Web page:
Your transmission control module is probably beyond repair if the gears are stuck in a particular spot. Usually, the gear doesn’t move forward from the first one in such a situation. The gear can be stuck in neutral as well. This means the transmission will not be upshifting or downshifting, and your car will essentially not move from its spot.

6. Slow Shifting

The transmission control module needs to cycle through several gears at once to be able to change the speeds and gears of your vehicle. This cycle is not as quick or efficient when you have a bad transmission control module. It causes the gears to move too slowly, which can cause poor engine performance and acceleration. Your engine will work at suboptimal capacity, which will eventually take a toll on other parts and components.

Shifting performance may get worse when you are approaching a hill or trying to pull heavy loads. This is another way of knowing that the transmission control module is no longer working the way it is supposed to.

7. Inadequate Fuel Efficiency

Poor fuel mileage and poor fuel economy are common signs of a failing or broken transmission system. Generally, the transmission control module is responsible for poor fuel economy. Automatic transmission engines are designed for smooth and quick gear selection and timing. These are required to provide the most efficient gas mileage and the best possible fuel economy.

Your engine and timing can get affected if you have a transmission control module that is damaged or has gone bad. The engine will have to work harder than usual and will overheat. At the same time, there will be no improvement in performance. This can cause the engine to utilize more fuel than necessary. It is not just expensive on your pockets with frequent tank fills, but also bad for the vehicle.

Replacement and Repair Costs

It costs anywhere between $500 and $900 to replace a transmission control module. Parts for the transmission control module cost from $450 to $700. You should expect to pay labor costs to up to $200. In fact, you should ask your mechanic what their hourly labor rates are by ordering a new TCM online.

A significant portion of the cost is geared at the expense of parts. Replacement and repair costs can vary greatly depending on the car’s make and model as well. Don’t forget to take account of taxes and fees that will get added to the overall cost.

Repairing a transmission control module can be a stellar option and also thrifty in the short term. Generally, repairs are at least a third of the cost of replacement. You should expect to pay somewhere around $300 on average to repair a regular TCM. However, it would be best if you got it repaired by solid and trained mechanics. It can be risky if the TCM is not repaired right. Make sure you have it repaired by someone offering a warranty of sorts.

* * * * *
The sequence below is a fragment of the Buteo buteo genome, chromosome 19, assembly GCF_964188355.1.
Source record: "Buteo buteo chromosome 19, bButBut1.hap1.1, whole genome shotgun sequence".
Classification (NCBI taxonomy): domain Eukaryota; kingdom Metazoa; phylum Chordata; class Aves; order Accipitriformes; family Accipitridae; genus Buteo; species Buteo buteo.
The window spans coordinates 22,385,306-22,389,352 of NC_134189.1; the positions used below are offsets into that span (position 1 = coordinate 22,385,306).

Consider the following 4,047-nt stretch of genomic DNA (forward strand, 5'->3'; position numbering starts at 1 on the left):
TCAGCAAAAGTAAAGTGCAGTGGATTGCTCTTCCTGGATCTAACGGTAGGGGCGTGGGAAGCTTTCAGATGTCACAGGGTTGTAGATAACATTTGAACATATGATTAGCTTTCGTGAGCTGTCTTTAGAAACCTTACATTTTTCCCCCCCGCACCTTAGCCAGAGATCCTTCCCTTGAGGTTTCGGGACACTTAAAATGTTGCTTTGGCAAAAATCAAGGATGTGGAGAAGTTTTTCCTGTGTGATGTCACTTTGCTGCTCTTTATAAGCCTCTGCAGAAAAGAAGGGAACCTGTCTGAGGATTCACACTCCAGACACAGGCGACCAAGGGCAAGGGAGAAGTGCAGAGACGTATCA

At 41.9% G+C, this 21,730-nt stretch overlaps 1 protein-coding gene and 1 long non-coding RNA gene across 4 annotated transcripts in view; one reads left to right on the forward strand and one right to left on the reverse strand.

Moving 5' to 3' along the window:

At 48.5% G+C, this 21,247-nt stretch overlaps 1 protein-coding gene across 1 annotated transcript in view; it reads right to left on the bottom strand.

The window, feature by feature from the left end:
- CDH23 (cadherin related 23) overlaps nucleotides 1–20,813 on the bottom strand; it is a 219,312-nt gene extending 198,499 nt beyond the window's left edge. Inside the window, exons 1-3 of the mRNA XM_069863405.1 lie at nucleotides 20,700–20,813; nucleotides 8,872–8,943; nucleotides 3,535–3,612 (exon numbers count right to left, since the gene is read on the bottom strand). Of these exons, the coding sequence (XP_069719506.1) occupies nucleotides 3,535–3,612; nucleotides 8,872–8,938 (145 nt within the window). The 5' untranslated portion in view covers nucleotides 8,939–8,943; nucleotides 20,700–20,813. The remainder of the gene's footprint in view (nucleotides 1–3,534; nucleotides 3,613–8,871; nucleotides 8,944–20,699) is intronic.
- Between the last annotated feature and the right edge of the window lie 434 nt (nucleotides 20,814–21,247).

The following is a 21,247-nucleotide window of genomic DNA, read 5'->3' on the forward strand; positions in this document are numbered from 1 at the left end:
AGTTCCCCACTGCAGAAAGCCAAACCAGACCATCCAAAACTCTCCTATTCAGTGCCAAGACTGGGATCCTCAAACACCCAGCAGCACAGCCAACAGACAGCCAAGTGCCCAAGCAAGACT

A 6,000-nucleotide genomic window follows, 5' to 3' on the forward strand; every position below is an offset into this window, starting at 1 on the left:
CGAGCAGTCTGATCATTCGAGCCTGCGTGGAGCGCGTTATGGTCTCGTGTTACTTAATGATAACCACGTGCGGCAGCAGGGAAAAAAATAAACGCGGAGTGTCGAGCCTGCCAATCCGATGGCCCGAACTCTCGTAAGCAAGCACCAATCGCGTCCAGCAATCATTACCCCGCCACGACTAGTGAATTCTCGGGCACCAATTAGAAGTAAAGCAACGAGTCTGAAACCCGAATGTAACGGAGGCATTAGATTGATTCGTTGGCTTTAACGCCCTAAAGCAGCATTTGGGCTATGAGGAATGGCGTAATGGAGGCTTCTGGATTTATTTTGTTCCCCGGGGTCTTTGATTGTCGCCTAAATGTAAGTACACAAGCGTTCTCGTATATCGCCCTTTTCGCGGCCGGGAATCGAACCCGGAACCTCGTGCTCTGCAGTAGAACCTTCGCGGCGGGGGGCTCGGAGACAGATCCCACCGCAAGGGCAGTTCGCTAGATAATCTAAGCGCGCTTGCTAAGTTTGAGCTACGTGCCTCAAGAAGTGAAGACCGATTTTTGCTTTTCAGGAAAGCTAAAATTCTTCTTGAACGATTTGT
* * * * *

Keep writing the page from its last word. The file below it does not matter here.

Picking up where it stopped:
Also, it may be possible that your local mechanic is unable to repair the TCM properly. They may have to ship it to a non-local location. This could take longer. If you cannot do without your wheels, you should seriously consider getting a replacement instead of wasting time and money on repairs.

Driving with a Faulty TCM

Many people get tempted to drive with a faulty or bad transmission control module after determining the prices. Your car may not be drivable if the transmission control module becomes damaged or fails. The car may get disabled or only have 1 – 2 functioning gears. The car may not deliver the same level of performance as required to drive safely.

The more modern vehicles can enter into “limp mode.” This is when the vehicle identifies as having a bad transmission control module and stops being drivable. The TCM in such a case would require replacing or repairing. Limp mode is an inbuilt security feature in most vehicles. In this case, the car’s computer activates the transmission control unit or the engine to pick up on the car’s fault.

Once the transmission control unit picks up the fault, the limp mode causes certain non-core components to switch off. This can be unimportant things, like electronics and air conditioning. But, the limp mode can also cause the car to go slower. This mode is a direct sign of a faulty TCM. Sometimes, limp mode and check engine light occur simultaneously.

This is usually when there is a problem with the transmission wiring. Low performance and under boost are few other symptoms of limp mode. These are again related to faulty engine sensors and defective engine components. These two signs are usually because of faulty brake system wiring or engine wiring.